By Luke Chavez
The Times 

Caraway Scalloped Potatoes

My Recipes|Luke Chavez


September 30, 2021

Luke Chavez

Caraway scalloped potatoes

The season for sweaters and comfort food has arrived, and I couldn't be happier. While autumn is my favorite season for many reasons, fall cooking is at the top of that list. Few vegetables are more comforting than the humble and versatile potato. Baked, mashed, roasted, or fried, I am always experimenting with ways to elevate the much-loved starchy tuber. One recipe that I have come back to time and time again, is Julia Child's Gratin Dauphinois. Thinly sliced potatoes scalloped with milk, cheese, and just a hint of garlic, make for an elegant side dish to accompany most roasted or grilled meats. Here, I present my twist on this classic, featuring sharp-aged cheddar and toasted caraway seeds for an unexpected added depth of flavor.


2 pounds Yukon Gold potatoes (about 6 cups when sliced)

1 clove garlic, cut in half

4 tablespoons butter

1 cup grated aged white cheddar (about 4 ounces)

1 teaspoon caraway seeds

1 cup whole milk

1 teaspoon salt

Fresh ground black pepper


Preheat oven to 425 degrees.

Peel potatoes and slice into ⅛-inch thick rounds. Place slices in a large bowl and cover with cold water.

Place caraway seeds in a small saucepan and place over medium heat. Allow pan to heat and carefully watch as the seeds lightly toast. After 1 to 2 minutes of toasting the seeds should be aromatic. Pour in the milk and bring to a boil. Reduce heat to low and simmer for 5 minutes. Keep hot, but not boiling.

Prepare a shallow baking dish, about 10-inches in diameter and 2-inches deep, by rubbing the inside with the cut ends of garlic clove. Then smear 1 tablespoon of the butter evenly over the sides and bottom.

Drain the potatoes and lay over a clean towel to dry thoroughly. Spread half the potatoes over the bottom of the prepared dish. Season with half of the salt and plenty of black pepper. Next add half the remaining butter, cut into little cubes, and half of the grated cheese. Then pour in half of the hot milk. Repeat process with the remaining potatoes arranged over the first layer, then season with rest of the salt and more black pepper. Finish by covering with the rest of the butter, cubed, and the grated cheese, followed by the rest of the hot milk.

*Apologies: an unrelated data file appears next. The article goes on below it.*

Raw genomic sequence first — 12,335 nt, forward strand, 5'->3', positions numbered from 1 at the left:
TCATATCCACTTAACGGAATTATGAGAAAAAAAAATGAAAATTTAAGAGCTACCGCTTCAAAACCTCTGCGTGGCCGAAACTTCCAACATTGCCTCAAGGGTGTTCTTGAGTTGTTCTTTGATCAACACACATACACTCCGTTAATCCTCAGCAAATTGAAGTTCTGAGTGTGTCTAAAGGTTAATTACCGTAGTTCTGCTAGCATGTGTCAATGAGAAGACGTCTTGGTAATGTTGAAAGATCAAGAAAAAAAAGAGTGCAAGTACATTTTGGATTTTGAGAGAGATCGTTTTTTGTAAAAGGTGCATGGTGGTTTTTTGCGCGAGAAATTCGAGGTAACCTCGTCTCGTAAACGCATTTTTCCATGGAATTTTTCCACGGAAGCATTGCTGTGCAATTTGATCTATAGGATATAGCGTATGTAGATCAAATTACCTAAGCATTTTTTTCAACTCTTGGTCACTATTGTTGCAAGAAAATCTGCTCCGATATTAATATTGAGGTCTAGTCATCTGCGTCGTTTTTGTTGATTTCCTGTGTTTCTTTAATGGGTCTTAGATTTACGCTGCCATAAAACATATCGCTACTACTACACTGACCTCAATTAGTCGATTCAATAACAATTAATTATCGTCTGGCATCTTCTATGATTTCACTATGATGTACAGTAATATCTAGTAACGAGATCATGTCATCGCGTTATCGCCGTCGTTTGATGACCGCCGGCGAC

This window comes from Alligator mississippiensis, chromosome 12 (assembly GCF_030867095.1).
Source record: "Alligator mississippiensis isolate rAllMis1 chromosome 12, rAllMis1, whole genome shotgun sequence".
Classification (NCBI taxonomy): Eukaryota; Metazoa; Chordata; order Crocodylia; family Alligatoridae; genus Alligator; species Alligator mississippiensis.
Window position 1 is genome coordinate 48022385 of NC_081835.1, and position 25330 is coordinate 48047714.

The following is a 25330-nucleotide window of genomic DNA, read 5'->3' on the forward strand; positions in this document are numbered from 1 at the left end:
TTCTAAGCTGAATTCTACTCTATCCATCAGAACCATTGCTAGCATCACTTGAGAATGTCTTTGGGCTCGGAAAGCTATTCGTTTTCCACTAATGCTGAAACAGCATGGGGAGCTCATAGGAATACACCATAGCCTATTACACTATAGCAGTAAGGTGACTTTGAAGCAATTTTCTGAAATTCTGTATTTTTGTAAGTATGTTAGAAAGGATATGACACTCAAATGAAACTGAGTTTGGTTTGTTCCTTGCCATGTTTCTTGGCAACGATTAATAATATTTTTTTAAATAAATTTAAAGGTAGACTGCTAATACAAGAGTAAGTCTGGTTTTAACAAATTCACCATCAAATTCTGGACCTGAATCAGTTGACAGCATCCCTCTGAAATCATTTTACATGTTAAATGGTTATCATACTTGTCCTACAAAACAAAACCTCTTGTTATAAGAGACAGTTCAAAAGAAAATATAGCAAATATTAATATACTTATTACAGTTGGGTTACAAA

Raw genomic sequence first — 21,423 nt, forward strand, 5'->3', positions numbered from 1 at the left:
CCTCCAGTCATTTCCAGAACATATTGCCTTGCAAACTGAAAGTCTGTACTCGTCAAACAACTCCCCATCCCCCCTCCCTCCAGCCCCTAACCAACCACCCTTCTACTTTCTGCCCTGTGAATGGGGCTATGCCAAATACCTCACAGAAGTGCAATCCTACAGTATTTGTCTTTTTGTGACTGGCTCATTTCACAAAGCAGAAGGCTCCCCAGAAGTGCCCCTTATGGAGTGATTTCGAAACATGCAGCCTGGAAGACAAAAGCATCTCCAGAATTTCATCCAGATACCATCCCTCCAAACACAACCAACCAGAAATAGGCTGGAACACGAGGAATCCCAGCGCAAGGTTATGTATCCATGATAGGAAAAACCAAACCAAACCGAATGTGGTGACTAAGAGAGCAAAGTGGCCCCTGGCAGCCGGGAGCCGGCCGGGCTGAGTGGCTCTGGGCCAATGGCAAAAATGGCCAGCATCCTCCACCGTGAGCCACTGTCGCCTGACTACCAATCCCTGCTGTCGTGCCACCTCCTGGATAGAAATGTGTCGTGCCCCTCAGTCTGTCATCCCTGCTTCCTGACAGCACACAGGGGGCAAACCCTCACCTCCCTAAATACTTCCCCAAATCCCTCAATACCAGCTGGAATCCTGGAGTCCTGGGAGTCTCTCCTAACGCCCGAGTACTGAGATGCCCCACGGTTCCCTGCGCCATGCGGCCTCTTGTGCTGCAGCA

Set baking dish in the top third of preheated oven and bake for 30 to 45 minutes. Potatoes are done when tender, all the liquid has been absorbed, and the top is beautifully browned. Use a sharp knife to check the potatoes for doneness. Cooking times will vary because of differences in ovens and the thickness of your baking dish.


The classic version of Gratin Dauphinois is simply spiced with salt and pepper, with no caraway, and uses gruyere or Swiss cheese. An alternate version, called Gratin Savoyard, can be made using stock in place of the milk, and increasing the butter from 4 to 6 tablespoons. Once mastered, you will find this recipe to be an easy weeknight side dish sure to please anyone.

Another decadent version, called Gratin Jurassien, uses heavy cream in place of the milk. Extra care must be made to prevent the cream from curdling. The oven temperature must be reduced to 300 degrees, and thus the baking time will be doubled. Make sure the cream never comes to a boil.

Serve this as a side dish to roasted poultry, lamb, or beef. I love serving this with pan-seared and sauced steaks, such as Steak Au Poivre.



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